“We wanted to wade into the industry,” Kelley says. “We wanted to position ourselves to be able to get in, but not invest an awful lot of money. We don’t anticipate there’s going to be a lot of volume [right now], so we’re not looking for the most efficient way to do it, but we’re looking at the easiest way to get in even if we’re not building the most competitive products. We’re just looking for high quality, low volume.”

Kelley notes that business has in fact stayed steady for TriStar so far, but that things will get tighter for the commercial construction arena before they get better.

“As of right now we have not seen any slowdown whatsoever but I will say that the level of bidding for next year’s business is way off. We see next year as our slowdown year,” Kelley says. He adds, “We’ll have a lot of new equipment to work the kinks out of in our slowdown year.”

Reuse, Recycle—Rebuild
When Mark McGann, president and owner of Wolverine Glass Products in Grandville, Mich., made the decision to add a cup wheel flat edger to his fabrication mix, he knew right off the bat that a brand new machine wouldn’t be the right investment just now. “Just because of the economy, I didn’t want to go new,” McGann says.

Rebuilt machinery offered an economic option for expanding the company’s capabilities. When McGann found the piece of machinery that fit his specifications, it turned out that a machinery distribution company was eyeing the same piece of a rebuild.

“I thought, well, it might make more sense to have them do the rebuild; they have better resources and more available people than we do,” McGann says.

But even if a less expensive option is available, McGann cautions that a savvy business owner won’t go rushing into a new machinery purchase without knowing the business is there and waiting.

“Any time we bring a piece in it’s always because we have some kind of market research where we know there’s some business available,” McGann says. “We’re not going to bring in a heavy piece of equipment hoping we can have some work going forward. We did market research before we made the decision.”

Know Your Overhead
Alex Kastaniuk is no stranger to the glass industry. Though he sold Trident Consolidated Industries in 2001 (see July 2003 USGlass, page 16), he couldn’t get the industry out of his system.

“I went through my five year non-compete and, being restless and being in the industry, in October 1, 2008, I went and bought the assets of a company called Textured Glass Industries in Los Angeles,” he explains. Some people may have been reluctant to make such a big investment at a time when other companies were beginning to feel the pinch of a recession, but Kastaniuk has found that running a small company has its advantages. The owner of what is now TriView Glass Industries LLC in City of Industry, Calif., says that being a small glass fabrication house with little overhead allows him to maneuver more easily than large fabrication companies.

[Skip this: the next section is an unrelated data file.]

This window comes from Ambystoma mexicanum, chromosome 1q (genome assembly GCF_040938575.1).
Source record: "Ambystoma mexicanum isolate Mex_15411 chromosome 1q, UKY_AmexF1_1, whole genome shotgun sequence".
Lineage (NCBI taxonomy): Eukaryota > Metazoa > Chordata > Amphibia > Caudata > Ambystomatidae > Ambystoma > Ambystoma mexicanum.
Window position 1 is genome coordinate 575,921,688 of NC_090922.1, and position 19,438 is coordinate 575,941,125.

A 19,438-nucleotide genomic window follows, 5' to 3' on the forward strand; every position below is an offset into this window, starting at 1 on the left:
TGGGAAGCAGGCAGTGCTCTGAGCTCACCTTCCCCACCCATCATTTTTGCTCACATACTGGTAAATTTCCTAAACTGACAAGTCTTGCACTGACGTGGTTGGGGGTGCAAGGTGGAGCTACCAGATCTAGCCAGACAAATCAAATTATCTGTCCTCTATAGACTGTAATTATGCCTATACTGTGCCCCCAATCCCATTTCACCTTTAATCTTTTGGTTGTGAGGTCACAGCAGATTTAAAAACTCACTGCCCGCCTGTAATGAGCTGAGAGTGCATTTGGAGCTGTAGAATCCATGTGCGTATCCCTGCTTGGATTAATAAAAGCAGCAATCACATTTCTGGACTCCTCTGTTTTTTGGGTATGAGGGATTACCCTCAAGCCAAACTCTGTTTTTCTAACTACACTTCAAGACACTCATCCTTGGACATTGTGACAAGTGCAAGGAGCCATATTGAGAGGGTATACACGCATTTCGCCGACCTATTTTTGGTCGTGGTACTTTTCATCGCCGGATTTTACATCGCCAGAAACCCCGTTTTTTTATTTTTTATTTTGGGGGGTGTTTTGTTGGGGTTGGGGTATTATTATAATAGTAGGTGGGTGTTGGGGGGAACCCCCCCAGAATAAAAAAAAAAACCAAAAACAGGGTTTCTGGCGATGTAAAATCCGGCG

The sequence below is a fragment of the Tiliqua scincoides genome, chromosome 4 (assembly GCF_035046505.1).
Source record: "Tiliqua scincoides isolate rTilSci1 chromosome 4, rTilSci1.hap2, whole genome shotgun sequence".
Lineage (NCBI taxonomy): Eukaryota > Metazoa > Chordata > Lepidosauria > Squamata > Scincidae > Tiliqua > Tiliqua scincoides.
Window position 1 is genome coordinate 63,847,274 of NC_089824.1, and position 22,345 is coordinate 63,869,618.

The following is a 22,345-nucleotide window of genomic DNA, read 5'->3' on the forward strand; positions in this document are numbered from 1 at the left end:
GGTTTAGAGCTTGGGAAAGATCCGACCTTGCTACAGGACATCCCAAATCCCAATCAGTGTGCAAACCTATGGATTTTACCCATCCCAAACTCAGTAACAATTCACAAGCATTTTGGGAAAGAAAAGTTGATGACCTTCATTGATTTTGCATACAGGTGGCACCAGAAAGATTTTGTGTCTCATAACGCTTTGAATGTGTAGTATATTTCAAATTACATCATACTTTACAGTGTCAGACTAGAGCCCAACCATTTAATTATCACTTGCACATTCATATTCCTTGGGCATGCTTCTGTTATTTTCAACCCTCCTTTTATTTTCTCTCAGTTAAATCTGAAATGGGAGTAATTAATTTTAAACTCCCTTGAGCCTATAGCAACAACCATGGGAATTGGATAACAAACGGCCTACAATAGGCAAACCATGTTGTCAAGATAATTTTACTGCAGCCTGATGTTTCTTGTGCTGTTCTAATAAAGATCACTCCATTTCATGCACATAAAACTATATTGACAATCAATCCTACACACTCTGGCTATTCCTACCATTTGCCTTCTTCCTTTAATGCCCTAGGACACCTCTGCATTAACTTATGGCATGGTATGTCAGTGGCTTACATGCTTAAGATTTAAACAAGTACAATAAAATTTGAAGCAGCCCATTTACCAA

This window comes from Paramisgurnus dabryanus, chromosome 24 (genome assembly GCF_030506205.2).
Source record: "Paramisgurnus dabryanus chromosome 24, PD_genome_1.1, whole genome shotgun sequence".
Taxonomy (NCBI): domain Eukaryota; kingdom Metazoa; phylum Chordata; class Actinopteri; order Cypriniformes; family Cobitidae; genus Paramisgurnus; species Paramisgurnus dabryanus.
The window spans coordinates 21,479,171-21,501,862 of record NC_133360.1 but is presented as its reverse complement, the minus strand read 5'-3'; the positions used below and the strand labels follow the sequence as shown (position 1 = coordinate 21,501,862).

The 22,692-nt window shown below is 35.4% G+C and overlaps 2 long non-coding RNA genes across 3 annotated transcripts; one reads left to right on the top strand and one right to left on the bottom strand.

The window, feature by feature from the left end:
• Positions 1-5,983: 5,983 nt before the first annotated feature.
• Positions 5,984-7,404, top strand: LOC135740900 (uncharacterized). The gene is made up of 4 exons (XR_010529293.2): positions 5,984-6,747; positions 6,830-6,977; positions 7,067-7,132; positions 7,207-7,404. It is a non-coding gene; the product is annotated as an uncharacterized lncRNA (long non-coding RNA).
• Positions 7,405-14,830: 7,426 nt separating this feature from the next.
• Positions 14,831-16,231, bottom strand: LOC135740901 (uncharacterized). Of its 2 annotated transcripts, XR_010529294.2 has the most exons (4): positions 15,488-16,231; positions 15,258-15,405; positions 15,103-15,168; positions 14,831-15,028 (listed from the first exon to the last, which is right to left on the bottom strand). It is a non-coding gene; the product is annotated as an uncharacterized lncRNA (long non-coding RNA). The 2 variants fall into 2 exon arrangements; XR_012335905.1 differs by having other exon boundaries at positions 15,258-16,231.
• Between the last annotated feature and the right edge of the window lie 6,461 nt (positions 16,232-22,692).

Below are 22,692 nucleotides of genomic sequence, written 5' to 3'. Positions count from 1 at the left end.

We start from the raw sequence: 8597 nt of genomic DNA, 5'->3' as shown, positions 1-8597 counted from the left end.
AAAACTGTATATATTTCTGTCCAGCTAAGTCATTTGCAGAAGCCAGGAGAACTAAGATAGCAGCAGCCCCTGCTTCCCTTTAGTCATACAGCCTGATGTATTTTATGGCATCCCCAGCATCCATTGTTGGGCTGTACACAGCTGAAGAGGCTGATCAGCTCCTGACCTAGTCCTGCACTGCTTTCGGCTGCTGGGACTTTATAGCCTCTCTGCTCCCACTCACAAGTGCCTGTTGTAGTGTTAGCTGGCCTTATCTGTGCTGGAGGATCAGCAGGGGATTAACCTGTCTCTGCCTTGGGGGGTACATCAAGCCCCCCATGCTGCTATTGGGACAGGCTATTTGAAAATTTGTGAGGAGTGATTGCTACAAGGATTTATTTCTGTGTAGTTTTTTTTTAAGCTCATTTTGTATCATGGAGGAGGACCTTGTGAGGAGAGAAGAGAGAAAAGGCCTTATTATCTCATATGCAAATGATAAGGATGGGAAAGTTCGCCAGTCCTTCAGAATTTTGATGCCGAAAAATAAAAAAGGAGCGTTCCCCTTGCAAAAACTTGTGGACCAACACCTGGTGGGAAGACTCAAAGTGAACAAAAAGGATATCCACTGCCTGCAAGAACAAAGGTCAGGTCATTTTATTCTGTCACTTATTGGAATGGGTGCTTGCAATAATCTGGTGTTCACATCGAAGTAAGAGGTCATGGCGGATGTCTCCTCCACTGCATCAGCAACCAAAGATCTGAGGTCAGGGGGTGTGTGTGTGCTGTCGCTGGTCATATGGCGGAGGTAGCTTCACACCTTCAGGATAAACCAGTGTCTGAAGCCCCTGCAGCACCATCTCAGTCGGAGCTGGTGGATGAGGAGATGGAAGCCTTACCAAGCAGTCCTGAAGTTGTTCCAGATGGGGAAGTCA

“A lot of people are downsizing because they’ve already built up a big overhead,” Kastaniuk says. “At my size, right now, my overhead is low so I don’t need the big sales compared to some of my competitors that have gotten to a certain size. For example, I don’t have high price sales personnel, high price office personnel, high price production people, etc.”

The fabrication company brought with it a number of capabilities, including laminating and insulating glass, but late last year Kastaniuk made the decision to purchase a new tempering furnace, followed closely thereafter by a new autoclave.

“I did a lot of looking at different furnaces,” Kastaniuk says. It helped that from his previous life at Trident he had built relationships with machinery distributors that guided him in his decision. However, he adds, “Seeing this machine, in a smaller version, in operation was what finally sold me … You’ve got to know what you’ve got.”

He notes that not all new companies out there should dive into purchases such as this, but there are advantages to making these purchases right now.

“If this is the time to upgrade [for your company], now would be the right time because pricing is more advantageous than when the market is very busy. Machinery companies are more aggressive in making the sale than before. And right now, let’s face it, interest rates are down, so you’re not paying high interest rates to get into the business,” Kastaniuk says.


Megan Headley is the editor of USGlass.